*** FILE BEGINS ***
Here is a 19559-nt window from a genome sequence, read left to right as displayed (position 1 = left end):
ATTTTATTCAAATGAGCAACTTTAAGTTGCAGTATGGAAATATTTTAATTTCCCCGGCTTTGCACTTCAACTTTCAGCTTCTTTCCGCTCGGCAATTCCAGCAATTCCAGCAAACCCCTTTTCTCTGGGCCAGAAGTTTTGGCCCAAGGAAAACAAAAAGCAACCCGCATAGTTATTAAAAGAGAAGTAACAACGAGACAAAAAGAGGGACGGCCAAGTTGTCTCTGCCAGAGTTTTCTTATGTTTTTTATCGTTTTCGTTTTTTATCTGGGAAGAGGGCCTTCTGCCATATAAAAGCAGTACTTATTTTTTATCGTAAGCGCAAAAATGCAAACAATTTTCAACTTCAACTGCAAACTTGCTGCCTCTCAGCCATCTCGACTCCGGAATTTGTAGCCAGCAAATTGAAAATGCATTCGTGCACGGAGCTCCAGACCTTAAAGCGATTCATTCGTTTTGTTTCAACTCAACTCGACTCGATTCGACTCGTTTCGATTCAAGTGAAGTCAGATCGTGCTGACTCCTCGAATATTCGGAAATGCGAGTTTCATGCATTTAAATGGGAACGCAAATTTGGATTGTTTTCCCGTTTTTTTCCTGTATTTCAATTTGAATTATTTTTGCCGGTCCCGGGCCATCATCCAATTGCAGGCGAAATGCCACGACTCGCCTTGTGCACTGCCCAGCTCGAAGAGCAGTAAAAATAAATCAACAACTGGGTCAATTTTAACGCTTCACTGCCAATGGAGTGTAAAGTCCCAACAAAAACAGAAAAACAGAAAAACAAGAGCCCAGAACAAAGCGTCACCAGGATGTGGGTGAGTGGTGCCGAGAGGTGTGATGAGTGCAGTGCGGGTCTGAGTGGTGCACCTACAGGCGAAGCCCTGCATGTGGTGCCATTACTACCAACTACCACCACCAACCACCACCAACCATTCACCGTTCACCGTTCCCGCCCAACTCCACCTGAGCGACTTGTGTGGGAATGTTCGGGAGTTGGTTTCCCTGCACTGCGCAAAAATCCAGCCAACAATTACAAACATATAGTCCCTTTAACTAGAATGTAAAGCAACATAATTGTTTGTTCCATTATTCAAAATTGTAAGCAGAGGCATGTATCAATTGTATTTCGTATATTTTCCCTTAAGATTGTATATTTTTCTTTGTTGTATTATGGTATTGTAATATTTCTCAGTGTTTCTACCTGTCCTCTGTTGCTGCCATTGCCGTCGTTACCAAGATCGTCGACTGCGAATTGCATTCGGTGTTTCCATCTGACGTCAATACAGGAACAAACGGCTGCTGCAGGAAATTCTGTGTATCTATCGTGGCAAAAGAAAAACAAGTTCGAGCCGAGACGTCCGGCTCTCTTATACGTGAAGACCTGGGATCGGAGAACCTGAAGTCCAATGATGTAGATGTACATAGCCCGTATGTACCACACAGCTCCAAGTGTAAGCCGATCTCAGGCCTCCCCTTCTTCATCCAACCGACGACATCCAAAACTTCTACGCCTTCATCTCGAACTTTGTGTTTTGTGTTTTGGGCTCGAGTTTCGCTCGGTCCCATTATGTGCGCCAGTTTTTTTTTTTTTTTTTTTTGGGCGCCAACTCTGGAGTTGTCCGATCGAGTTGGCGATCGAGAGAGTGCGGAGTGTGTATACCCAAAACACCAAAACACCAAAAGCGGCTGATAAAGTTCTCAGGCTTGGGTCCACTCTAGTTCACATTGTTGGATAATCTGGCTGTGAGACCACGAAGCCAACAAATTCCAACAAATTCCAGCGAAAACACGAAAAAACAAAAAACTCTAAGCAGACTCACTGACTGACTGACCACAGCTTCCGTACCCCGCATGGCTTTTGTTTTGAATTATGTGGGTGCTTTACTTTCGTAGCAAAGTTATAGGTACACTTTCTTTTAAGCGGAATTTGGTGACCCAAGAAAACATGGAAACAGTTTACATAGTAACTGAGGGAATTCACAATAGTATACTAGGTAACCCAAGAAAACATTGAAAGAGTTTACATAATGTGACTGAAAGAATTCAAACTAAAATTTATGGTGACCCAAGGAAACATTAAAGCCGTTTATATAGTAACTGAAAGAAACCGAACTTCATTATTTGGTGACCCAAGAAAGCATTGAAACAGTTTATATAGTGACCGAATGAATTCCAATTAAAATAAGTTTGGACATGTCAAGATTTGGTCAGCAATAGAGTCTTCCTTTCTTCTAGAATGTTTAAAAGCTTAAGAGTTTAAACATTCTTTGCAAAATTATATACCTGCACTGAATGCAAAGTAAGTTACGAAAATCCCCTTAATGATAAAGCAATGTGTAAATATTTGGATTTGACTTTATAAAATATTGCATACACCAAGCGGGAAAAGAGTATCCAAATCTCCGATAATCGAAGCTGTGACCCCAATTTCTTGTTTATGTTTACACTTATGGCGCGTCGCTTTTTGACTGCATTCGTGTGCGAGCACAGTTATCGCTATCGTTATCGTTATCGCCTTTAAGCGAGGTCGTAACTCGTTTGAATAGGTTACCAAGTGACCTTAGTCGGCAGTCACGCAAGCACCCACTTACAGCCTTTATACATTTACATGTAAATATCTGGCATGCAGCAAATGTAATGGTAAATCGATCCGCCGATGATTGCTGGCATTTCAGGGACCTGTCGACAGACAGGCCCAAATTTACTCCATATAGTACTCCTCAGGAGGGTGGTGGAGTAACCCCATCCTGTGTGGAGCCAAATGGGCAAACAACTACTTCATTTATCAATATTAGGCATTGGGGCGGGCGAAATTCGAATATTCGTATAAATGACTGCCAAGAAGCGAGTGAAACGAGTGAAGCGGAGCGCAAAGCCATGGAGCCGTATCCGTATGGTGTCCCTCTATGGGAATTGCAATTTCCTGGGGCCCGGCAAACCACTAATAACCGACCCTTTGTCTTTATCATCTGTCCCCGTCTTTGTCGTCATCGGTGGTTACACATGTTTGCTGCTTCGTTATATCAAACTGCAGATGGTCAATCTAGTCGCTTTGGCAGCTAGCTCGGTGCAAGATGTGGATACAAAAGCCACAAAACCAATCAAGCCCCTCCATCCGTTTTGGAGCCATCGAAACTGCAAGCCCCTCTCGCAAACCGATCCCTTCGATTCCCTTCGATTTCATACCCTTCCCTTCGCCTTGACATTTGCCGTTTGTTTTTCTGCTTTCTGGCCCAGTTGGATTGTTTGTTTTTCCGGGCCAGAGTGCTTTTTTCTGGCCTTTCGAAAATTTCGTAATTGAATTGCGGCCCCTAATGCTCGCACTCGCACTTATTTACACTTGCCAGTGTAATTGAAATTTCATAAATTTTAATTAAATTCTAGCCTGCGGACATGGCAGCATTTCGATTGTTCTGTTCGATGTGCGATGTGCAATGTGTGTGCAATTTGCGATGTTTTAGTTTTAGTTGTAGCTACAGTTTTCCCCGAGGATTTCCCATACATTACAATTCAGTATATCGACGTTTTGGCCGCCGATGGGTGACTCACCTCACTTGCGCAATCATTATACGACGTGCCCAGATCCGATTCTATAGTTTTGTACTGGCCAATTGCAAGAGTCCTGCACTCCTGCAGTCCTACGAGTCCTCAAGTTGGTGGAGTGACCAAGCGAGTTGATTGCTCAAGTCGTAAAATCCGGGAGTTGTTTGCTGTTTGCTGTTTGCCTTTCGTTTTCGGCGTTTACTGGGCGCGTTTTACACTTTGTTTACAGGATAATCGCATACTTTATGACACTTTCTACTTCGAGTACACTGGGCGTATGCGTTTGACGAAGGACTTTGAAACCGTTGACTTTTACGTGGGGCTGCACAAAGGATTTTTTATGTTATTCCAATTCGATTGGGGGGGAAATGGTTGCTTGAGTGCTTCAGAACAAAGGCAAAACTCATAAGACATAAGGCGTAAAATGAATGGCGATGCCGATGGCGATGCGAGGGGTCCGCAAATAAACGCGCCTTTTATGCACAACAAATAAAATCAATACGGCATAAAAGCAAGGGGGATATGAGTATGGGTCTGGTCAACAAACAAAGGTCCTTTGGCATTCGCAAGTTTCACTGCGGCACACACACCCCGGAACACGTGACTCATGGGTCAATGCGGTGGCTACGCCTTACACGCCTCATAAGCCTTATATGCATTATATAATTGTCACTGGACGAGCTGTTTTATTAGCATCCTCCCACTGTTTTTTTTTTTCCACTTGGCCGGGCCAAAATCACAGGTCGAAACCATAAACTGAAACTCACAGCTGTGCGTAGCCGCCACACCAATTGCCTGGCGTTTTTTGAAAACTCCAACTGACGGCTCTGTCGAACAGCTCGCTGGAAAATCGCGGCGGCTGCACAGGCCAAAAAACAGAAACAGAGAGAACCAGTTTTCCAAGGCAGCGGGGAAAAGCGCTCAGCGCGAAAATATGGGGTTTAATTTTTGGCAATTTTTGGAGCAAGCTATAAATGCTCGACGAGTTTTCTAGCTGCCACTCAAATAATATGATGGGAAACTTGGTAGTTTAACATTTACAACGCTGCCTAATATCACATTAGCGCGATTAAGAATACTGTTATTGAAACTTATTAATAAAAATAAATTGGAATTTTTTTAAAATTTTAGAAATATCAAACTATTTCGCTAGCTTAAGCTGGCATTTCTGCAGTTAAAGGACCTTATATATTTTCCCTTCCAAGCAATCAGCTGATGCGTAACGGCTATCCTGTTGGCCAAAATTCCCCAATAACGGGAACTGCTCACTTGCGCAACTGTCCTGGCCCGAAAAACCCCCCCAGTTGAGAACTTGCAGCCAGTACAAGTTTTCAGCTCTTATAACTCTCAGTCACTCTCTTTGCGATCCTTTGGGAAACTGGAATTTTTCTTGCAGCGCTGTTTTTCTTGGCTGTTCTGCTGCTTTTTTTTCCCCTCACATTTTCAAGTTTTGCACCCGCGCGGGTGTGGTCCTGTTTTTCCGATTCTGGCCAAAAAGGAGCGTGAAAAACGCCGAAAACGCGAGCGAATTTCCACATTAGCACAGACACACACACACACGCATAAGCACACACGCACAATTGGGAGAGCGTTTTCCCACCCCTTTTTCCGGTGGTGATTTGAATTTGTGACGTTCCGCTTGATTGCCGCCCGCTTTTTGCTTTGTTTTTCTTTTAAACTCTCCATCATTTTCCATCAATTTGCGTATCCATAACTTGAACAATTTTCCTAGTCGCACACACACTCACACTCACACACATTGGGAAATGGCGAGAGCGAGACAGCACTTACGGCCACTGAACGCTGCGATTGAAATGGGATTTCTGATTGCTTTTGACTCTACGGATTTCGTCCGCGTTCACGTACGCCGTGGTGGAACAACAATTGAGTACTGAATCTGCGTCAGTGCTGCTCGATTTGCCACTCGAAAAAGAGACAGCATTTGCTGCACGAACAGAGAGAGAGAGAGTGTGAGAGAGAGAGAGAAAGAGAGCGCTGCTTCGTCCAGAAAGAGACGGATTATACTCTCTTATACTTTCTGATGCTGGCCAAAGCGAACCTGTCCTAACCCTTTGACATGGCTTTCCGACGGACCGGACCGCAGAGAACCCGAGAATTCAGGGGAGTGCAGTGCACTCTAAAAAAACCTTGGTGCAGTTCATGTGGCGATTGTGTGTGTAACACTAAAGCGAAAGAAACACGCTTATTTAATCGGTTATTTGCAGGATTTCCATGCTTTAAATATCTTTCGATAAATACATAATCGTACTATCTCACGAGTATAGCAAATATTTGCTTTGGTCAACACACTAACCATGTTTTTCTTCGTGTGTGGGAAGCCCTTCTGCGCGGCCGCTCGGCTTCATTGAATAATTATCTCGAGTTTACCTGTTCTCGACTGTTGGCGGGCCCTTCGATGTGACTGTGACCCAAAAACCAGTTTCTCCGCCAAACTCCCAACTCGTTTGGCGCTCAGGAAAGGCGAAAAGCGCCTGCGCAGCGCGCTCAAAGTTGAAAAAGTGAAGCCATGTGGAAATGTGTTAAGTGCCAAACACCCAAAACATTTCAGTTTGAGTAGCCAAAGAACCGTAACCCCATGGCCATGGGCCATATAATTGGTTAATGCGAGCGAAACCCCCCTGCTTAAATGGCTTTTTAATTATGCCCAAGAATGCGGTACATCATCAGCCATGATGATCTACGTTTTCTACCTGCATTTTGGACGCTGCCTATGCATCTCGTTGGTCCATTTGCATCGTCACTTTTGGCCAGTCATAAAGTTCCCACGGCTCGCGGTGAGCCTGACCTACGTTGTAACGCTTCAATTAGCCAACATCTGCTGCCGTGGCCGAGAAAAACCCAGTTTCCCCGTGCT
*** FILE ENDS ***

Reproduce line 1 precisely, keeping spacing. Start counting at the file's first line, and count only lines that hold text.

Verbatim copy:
Here is a 19559-nt window from a genome sequence, read left to right as displayed (position 1 = left end):